Speaking at ETF Stream’s Big Call: Emerging Markets event, Thomas (pictured) said he was “highly sceptical” of the financial industry packaging products in emerging markets and then adding an ESG label onto them in order to increase assets under management (AUM).
The reason for this, he stressed, was because investing in areas such as China, which makes up a large proportion of major EM ESG indices does not make sense for an investor that is looking to have an environmental and social impact.
China still accounts for a large proportion of major ESG indices. For example, the MSCI Emerging Markets ESG Leaders index has a 41% weighting to Asia’s largest economy, just 1.5% less than its parent MSCI Emerging Market index, as of 31 August.
“It is a challenge including China in an emerging market ESG index,” Thomas continued. “If you are serious about ESG, then you should not be comfortable with their labour rights practices and corporate governance.
“Investors have to accept that they are underweighting this particular region and as a result will miss out on future returns because they genuinely care about social issues.”
There are a number of ESG ETFs that offer exposure to emerging markets in Europe including the $770m iShares MSCI EM IMI ESG Screened UCITS ETF (SAEM) and the $565m Xtrackers MSCI Emerging Markets ESG UCITS ETF (XZEM), the two largest on the market.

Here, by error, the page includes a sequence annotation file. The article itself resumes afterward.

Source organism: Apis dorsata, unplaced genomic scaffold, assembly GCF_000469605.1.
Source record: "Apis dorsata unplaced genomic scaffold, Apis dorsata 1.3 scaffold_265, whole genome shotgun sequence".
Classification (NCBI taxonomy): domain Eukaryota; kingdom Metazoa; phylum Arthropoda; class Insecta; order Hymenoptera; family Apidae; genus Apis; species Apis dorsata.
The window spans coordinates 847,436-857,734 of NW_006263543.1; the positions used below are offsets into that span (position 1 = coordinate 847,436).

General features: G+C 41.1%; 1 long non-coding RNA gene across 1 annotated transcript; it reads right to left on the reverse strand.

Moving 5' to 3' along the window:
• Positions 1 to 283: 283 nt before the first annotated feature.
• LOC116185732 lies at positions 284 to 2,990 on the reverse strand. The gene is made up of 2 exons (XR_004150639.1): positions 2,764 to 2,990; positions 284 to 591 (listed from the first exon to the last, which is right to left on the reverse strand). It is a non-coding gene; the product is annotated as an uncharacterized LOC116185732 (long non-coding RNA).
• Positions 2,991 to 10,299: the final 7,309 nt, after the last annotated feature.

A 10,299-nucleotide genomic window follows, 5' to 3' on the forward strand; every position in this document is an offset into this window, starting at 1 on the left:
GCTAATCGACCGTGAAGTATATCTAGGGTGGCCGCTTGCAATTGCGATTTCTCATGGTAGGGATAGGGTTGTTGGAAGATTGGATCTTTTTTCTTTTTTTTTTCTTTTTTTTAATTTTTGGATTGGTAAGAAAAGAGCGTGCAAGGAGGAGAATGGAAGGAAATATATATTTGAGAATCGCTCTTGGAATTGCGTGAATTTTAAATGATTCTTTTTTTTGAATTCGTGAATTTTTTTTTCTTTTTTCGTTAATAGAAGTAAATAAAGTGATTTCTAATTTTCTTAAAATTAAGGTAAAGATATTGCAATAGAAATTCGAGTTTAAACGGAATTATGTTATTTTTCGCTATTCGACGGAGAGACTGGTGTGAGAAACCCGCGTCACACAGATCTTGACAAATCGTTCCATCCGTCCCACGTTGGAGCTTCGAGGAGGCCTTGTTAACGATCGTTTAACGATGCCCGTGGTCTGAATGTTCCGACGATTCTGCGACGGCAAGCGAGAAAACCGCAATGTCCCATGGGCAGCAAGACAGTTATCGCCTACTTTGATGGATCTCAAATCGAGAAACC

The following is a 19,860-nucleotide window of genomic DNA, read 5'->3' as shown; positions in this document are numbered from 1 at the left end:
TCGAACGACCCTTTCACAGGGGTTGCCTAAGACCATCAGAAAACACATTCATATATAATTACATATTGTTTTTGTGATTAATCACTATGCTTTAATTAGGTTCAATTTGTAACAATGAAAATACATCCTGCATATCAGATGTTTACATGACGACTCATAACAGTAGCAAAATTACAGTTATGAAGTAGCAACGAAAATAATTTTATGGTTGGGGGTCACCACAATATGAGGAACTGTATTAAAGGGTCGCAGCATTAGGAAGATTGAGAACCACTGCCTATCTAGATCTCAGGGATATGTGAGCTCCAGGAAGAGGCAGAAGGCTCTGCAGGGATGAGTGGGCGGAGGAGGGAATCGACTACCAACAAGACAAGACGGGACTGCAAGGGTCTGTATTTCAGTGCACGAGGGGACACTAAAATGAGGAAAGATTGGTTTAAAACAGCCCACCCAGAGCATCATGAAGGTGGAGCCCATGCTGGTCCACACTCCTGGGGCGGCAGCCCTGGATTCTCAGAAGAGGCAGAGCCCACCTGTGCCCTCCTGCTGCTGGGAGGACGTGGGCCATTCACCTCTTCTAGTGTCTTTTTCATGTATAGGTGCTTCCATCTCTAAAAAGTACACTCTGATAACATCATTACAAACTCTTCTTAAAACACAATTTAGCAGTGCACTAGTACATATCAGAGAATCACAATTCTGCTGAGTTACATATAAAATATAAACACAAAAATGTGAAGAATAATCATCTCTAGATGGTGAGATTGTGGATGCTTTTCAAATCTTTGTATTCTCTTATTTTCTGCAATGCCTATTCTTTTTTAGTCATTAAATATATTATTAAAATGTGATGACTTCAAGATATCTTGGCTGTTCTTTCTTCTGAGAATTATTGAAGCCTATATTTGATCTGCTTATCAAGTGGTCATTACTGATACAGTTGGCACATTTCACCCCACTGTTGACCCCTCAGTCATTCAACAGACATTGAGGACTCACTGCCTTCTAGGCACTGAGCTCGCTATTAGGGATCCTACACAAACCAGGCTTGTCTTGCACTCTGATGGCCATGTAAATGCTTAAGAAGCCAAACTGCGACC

Combining ESG and emerging markets has outperformed in the short and long term, however. The MSCI Emerging Markets ESG Leaders index has returned 5.9% versus 0.7% for the MSCI Emerging Markets index, as of 31 August, while over the past decade it has delivered annualised returns of 7.6% versus 4.1%.
However, Thomas said the story has been similar to developed markets where sector biases towards tech and against energy have helped deliver this outperformance.
“I view emerging markets as effectively developed markets on steroids,” he said. “The tech bet investors make with the MSCI World is even more extreme with emerging markets.”
He added the outperformance of ESG over the past three years had moved the conversation on from the point where investors were happy with short-term underperformance if this meant avoiding certain companies due to conflicts with widely held social and environmental beliefs.
“I think this point has been lost.”
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